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Utilizza questo identificativo per citare o creare un link a questo documento: http://hdl.handle.net/10277/142

Autori: Macchi, Silvia
Tutor interno: MARTINOLI, ADRIANO
SCALI, STEFANO
TOSI, GUIDO
Titolo: Eco-ethological characterization of the alien slider Trachemy scripta and evaluation of the effects of its introduction on the conservation of Emys orbicularis.
Abstract: In the field of computational linguistics, the representation of natural languages (NL) in formal grammar terms is a well-known issue and a wicked problem indeed. In fact, some formal grammars lack of lexical and semantic information representation, reducing the linguistic structure to syntax. On the other side, approaches like dependency grammars lose expressive power, under a computational point of view. Adpositional grammars (adgrams) are a novel grammar formalism that overcomes these limitations. Adgrams are based on Pennacchietti’s intuition, who put together Brøndal’s logic description of prepositions, Tesnerian notion of valence, Langacker’s cognitive dichotomy trajector/landmark and Silvio Ceccato’s pioneer work in the field on machine translation (MT). The result is a quasiformal description of adpositions, being the junctors of language structure. This description is called adpositional space. Each adpositional space is made of four adpositional types: Plus (#), Minus ($), Slash (!), Times ()). The resulting structure is cognitively sound and formally inspiring, as adpositional trees (adtrees) can be built as special Porphyrian trees, going beyond the Tesnerian somehow fuzzy concept of dependency. This dissertation puts Pennacchietti’s work a step forward. In fact, here adgrams consider the ultimate unit of NLs being the morpheme, not the word, and therefore they offer a coherent theory of both morphology and syntax. Hence, the collocation phenomena are considered like zero morphemes. Moreover, a sharp distinction in the dictionary between the adpositional space, essentially made of closed morphemes, and the lexicon, made of open morphemes. Moving again from Tesnerian structural syntax, open morphemes always have a fundamental grammar character: stative (O), adjunctive (A, as stative modifiers), and verbal (I), circumstantial (E, as verbal modifiers). The Tesnierian approach is validated through Whorf’s research results comparing grammars of typologically distant NLs. The second part shows that adgrams are computable, as they can be implemented with a strong, robust formalism. A concrete instance of the formal model of adgrams is given through the quasi-natural language Esperanto (QNL, Lyons), showing the linguistic viability of the model. The formal model should be used appropriately in an ad hoc epistemological scenario, called ‘the translation game’, designed as a Gedankenexperiment `a la Turing. A toy example is also given. In the third part the implementation is explained with all its details: the implementation of Esperanto is made in exactly 179 logic formulas, 56 of which are predicates. The formal model is promising to be generalised for any NLs, and how to do this was explained in various points of the third part. Finally, this dissertation shows that adgrams are a powerful NL grammar formalism which is at the same time cross-linguistic, cognitively grounded and formally robust and computationally sound. In the field of computational linguistics, the representation of natural languages (NL) in formal grammar terms is a well-known issue and a wicked problem indeed. In fact, some formal grammars lack of lexical and semantic information representation, reducing the linguistic structure to syntax. On the other side, approaches like dependency grammars lose expressive power, under a computational point of view. Adpositional grammars (adgrams) are a novel grammar formalism that overcomes these limitations. Adgrams are based on Pennacchietti’s intuition, who put together Brøndal’s logic description of prepositions, Tesnerian notion of valence, Langacker’s cognitive dichotomy trajector/landmark and Silvio Ceccato’s pioneer work in the field on machine translation (MT). The result is a quasiformal description of adpositions, being the junctors of language structure. This description is called adpositional space. Each adpositional space is made of four adpositional types: Plus (#), Minus ($), Slash (!), Times ()). The resulting structure is cognitively sound and formally inspiring, as adpositional trees (adtrees) can be built as special Porphyrian trees, going beyond the Tesnerian somehow fuzzy concept of dependency. This dissertation puts Pennacchietti’s work a step forward. In fact, here adgrams consider the ultimate unit of NLs being the morpheme, not the word, and therefore they offer a coherent theory of both morphology and syntax. Hence, the collocation phenomena are considered like zero morphemes. Moreover, a sharp distinction in the dictionary between the adpositional space, essentially made of closed morphemes, and the lexicon, made of open morphemes. Moving again from Tesnerian structural syntax, open morphemes always have a fundamental grammar character: stative (O), adjunctive (A, as stative modifiers), and verbal (I), circumstantial (E, as verbal modifiers). The Tesnierian approach is validated through Whorf’s research results comparing grammars of typologically distant NLs. The second part shows that adgrams are computable, as they can be implemented with a strong, robust formalism. A concrete instance of the formal model of adgrams is given through the quasi-natural language Esperanto (QNL, Lyons), showing the linguistic viability of the model. The formal model should be used appropriately in an ad hoc epistemological scenario, called ‘the translation game’, designed as a Gedankenexperiment `a la Turing. A toy example is also given. In the third part the implementation is explained with all its details: the implementation of Esperanto is made in exactly 179 logic formulas, 56 of which are predicates. The formal model is promising to be generalised for any NLs, and how to do this was explained in various points of the third part. Finally, this dissertation shows that adgrams are a powerful NL grammar formalism which is at the same time cross-linguistic, cognitively grounded and formally robust and computationally sound.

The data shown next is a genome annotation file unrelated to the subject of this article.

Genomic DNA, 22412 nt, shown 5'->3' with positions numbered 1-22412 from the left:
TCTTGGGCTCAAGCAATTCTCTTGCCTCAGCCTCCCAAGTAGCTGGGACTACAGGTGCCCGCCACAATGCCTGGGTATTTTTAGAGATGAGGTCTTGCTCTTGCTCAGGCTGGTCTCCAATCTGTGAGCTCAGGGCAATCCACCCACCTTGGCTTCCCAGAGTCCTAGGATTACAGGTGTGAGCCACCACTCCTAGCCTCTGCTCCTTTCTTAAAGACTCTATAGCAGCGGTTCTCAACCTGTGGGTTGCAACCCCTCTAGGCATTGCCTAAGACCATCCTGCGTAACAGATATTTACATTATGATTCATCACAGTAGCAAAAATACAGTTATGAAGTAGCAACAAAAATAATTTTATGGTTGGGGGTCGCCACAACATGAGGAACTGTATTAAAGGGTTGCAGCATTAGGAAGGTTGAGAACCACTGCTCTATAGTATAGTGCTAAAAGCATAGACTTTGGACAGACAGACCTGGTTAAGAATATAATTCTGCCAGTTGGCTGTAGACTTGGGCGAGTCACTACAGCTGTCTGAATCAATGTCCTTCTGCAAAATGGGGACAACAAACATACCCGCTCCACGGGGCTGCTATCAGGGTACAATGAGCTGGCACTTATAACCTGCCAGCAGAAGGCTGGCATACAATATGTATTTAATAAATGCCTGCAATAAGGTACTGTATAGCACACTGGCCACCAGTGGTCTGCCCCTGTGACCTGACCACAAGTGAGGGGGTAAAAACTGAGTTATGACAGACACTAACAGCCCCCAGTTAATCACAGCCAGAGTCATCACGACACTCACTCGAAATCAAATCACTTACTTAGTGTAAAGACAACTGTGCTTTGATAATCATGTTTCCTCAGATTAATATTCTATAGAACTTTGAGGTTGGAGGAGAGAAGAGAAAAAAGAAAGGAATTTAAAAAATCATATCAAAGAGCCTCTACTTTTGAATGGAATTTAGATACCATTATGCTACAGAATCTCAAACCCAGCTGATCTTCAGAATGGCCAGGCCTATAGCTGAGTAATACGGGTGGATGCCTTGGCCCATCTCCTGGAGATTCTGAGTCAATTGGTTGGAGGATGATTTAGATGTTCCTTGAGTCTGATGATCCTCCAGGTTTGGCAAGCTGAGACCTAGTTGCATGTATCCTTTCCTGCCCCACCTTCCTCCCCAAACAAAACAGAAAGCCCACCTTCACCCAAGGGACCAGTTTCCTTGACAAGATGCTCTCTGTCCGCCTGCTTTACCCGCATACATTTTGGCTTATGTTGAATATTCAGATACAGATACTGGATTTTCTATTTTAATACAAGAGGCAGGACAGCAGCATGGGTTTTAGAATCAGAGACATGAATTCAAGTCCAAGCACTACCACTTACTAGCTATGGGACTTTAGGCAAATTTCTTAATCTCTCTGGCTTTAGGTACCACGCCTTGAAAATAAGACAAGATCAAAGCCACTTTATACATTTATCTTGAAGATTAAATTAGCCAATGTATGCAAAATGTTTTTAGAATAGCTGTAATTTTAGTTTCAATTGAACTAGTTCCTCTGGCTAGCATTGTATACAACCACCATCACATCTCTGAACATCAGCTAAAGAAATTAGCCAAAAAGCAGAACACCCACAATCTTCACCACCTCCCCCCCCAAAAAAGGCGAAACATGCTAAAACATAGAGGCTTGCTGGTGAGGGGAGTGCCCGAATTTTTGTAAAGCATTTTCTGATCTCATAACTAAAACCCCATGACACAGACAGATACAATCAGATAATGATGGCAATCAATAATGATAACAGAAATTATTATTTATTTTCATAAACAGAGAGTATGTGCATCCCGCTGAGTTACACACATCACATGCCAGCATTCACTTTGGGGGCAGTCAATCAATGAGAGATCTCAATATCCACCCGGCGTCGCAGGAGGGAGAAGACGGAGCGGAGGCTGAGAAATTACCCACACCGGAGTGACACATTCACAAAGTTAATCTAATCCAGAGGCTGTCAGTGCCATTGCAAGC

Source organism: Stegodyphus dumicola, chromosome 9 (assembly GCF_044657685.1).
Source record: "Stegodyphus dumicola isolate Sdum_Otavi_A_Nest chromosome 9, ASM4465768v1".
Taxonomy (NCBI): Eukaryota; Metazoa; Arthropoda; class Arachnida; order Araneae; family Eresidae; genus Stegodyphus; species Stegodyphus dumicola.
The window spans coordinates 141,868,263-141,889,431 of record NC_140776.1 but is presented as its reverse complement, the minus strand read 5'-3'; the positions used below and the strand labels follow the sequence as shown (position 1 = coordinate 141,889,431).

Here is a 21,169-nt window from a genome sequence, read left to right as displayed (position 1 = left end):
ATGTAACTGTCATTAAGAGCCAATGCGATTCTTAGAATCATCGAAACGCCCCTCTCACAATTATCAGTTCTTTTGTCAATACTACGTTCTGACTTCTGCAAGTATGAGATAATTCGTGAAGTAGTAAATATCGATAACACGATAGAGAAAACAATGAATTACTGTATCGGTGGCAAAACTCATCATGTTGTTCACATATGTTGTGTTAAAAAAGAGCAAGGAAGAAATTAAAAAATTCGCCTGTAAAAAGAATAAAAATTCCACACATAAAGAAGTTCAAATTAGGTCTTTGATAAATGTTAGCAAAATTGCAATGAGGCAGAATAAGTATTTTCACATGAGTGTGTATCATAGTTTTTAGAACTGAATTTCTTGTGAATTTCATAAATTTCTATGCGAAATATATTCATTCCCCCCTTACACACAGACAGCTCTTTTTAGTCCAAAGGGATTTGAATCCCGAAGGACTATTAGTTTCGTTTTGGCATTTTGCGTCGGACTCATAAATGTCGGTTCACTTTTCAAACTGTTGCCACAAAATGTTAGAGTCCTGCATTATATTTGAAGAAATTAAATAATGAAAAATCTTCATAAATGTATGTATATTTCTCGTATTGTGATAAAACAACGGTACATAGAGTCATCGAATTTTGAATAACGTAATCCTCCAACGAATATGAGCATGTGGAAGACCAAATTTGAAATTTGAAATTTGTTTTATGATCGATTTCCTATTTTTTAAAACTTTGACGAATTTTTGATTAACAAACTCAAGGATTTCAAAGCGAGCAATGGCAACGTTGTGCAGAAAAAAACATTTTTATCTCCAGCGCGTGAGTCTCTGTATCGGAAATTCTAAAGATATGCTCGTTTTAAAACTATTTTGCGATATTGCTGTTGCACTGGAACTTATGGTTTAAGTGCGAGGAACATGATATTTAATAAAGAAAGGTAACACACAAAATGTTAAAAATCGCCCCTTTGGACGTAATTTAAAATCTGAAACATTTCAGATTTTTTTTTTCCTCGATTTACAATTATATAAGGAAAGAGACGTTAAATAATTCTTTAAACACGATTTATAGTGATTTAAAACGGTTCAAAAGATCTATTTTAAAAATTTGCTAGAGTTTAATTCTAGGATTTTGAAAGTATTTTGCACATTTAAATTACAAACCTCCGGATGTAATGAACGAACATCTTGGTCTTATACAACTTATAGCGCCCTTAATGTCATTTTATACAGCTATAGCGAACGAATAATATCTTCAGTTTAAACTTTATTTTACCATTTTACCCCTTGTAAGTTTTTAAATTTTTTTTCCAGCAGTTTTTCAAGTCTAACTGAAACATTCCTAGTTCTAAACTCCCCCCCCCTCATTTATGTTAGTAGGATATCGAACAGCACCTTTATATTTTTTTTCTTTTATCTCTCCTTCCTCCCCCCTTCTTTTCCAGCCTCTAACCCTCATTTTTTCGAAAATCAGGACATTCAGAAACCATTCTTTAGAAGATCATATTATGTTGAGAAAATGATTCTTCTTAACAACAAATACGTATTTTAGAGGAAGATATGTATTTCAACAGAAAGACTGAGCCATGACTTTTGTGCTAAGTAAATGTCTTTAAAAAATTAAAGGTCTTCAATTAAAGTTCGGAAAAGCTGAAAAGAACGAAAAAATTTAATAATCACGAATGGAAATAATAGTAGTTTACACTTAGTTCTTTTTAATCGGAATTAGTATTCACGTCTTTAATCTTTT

MIUR : BIO/03 BOTANICA AMBIENTALE E APPLICATA
Data: 2009
Lingua: en
Corso di dottorato: Analisi, Protezione e Gestione delle Biodiversità
Ciclo di dottorato: 21
Università di conseguimento titolo: Università degli Studi dell'Insubria
Citazione: Macchi, S.Eco-ethological characterization of the alien slider Trachemy scripta and evaluation of the effects of its introduction on the conservation of Emys orbicularis. (Doctoral Thesis, Università degli Studi dell'Insubria, 2009).